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Dozens of U.S. labs that study SARS tracked

Concerned about a SARS outbreak traced to labs in Asia studying the virus, U.S. health officials said they were checking across the country to see which facilities have samples of the virus.
/ Source: Reuters

Concerned about a SARS outbreak traced to labs in Asia studying the virus, U.S. health officials said on Wednesday they were checking across the country to see which facilities have samples of the virus.

Dozens of U.S. laboratories testing the sometimes deadly virus will be reminded of safe procedures for handling it, said Tom Skinner, spokesman for the U.S. Centers for Disease Control and Prevention.

Severe Acute Respiratory Syndrome first arose in southern China in late 2002 and was spread around the world by travelers. It killed nearly 800 people and infected 8,000 in various countries before the outbreak was declared over in July last year.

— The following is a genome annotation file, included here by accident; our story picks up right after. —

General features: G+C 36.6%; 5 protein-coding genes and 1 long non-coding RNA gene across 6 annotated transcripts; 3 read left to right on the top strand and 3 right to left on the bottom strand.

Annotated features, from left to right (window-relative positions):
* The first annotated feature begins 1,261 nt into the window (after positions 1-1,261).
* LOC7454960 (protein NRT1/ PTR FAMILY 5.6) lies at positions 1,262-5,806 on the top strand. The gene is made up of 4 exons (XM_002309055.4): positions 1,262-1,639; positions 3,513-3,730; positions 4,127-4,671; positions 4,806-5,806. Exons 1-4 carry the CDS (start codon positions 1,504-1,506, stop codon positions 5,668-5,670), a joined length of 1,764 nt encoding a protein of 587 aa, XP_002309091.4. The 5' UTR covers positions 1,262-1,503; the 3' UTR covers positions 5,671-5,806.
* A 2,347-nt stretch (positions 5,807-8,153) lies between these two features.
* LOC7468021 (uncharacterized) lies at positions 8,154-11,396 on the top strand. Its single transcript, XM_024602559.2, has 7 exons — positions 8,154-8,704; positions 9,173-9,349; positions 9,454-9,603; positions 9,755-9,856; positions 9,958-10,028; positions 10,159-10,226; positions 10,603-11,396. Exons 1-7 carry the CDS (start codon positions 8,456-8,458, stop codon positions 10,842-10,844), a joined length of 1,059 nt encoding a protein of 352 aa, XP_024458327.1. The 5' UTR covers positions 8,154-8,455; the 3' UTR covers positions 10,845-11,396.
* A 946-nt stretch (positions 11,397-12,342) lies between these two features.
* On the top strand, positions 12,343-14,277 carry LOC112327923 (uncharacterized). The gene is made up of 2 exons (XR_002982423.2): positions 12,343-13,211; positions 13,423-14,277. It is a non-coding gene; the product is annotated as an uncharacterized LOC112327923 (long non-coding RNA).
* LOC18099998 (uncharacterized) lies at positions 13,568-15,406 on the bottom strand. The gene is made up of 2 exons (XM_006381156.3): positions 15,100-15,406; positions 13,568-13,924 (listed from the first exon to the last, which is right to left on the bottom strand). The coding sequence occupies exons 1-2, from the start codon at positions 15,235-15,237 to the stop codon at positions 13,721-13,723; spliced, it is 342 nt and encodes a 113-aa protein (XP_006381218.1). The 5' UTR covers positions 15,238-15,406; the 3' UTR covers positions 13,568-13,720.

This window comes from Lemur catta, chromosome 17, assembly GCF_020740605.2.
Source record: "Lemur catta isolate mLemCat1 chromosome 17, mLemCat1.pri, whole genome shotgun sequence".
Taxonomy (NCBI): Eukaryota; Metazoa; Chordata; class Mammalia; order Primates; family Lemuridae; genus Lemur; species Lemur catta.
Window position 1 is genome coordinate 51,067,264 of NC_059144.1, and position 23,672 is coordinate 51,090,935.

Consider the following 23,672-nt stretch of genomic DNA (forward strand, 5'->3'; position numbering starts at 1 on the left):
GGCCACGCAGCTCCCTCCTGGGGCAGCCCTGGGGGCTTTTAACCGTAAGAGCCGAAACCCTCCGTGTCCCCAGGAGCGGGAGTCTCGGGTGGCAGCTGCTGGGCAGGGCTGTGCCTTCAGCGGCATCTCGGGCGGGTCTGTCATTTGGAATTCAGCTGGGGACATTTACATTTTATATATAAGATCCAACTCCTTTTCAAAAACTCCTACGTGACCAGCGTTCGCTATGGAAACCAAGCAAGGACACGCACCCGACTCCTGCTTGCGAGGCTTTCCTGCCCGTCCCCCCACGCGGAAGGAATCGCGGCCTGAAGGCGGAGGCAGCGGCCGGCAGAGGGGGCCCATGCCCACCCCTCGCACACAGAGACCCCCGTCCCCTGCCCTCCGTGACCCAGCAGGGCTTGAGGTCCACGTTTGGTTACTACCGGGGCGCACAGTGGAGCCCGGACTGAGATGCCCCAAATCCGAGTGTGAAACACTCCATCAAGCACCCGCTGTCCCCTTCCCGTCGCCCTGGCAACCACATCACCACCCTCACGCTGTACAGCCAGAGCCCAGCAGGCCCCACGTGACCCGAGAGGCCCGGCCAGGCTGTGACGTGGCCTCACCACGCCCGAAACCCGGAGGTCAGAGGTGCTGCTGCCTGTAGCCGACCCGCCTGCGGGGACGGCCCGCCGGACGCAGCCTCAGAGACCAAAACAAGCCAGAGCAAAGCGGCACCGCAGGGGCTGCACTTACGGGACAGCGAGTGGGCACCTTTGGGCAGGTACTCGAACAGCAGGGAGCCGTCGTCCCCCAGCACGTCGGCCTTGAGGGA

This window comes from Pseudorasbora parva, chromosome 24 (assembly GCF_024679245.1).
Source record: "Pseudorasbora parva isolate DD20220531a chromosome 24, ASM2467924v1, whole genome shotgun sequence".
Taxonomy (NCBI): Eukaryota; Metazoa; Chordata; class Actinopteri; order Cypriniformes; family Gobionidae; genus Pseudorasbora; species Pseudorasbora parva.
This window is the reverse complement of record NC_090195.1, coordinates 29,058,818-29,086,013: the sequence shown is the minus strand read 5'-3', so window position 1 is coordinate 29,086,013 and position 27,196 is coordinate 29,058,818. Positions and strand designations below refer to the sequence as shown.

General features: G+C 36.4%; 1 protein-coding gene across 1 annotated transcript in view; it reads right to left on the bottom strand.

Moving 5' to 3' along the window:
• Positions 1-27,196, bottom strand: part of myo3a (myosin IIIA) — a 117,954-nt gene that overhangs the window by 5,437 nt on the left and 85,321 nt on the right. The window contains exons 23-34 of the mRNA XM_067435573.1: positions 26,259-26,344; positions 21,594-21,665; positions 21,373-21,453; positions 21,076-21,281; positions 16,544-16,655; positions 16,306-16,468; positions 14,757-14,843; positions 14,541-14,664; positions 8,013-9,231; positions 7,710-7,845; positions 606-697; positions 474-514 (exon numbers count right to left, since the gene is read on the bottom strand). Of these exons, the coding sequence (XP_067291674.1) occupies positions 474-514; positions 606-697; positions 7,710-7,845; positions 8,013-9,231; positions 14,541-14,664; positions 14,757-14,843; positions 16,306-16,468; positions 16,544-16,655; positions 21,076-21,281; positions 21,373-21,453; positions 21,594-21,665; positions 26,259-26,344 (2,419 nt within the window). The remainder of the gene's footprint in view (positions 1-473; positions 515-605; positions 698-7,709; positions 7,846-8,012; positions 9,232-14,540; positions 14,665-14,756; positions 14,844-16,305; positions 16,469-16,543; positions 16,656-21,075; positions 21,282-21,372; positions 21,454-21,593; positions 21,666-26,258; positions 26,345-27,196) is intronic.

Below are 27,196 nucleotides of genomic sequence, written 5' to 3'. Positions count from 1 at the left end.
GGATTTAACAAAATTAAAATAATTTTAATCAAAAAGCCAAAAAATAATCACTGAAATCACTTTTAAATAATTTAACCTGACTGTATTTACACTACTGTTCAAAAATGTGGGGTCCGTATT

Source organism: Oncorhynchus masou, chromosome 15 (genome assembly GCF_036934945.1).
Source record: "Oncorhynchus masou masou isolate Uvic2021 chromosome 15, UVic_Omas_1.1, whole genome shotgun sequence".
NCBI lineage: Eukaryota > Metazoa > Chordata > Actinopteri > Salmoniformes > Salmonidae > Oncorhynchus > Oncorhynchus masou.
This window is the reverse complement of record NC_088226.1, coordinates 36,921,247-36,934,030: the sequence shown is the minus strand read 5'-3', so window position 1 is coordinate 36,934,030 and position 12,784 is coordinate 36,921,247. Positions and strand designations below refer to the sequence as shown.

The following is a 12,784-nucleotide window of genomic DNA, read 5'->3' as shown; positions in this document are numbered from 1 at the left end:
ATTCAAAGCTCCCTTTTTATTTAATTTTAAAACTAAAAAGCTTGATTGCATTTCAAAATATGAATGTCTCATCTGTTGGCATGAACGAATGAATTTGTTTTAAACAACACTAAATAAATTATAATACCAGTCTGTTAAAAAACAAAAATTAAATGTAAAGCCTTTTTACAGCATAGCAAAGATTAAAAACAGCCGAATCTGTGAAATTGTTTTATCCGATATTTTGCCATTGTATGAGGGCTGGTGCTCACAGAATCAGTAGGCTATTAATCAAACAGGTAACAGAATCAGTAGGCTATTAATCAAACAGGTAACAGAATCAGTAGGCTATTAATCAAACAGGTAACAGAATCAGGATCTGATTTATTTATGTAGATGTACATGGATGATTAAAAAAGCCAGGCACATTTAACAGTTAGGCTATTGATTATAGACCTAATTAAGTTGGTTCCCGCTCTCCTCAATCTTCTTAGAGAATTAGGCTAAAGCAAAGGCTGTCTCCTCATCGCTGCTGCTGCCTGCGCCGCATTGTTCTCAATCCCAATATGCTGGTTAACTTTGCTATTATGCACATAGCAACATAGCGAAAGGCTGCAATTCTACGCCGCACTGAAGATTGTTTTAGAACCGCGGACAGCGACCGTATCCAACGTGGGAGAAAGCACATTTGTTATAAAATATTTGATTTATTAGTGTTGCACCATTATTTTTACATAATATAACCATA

It has been seen only three times since then -- in two cases, in employees of labs studying the virus.

In December Taiwan health authorities said a military scientist had contracted the flu-like illness during an accident in his laboratory.

Authorities in Beijing have traced an outbreak of nine cases to a medical student who caught SARS in March while researching the virus at the Chinese National Institute of Virology. One person died.

When SARS broke out, scientists shared as much information as they could about the previously unknown virus. All this work required samples of the virus itself, and Skinner said the CDC itself had sent samples to 56 labs, most of them in the United States.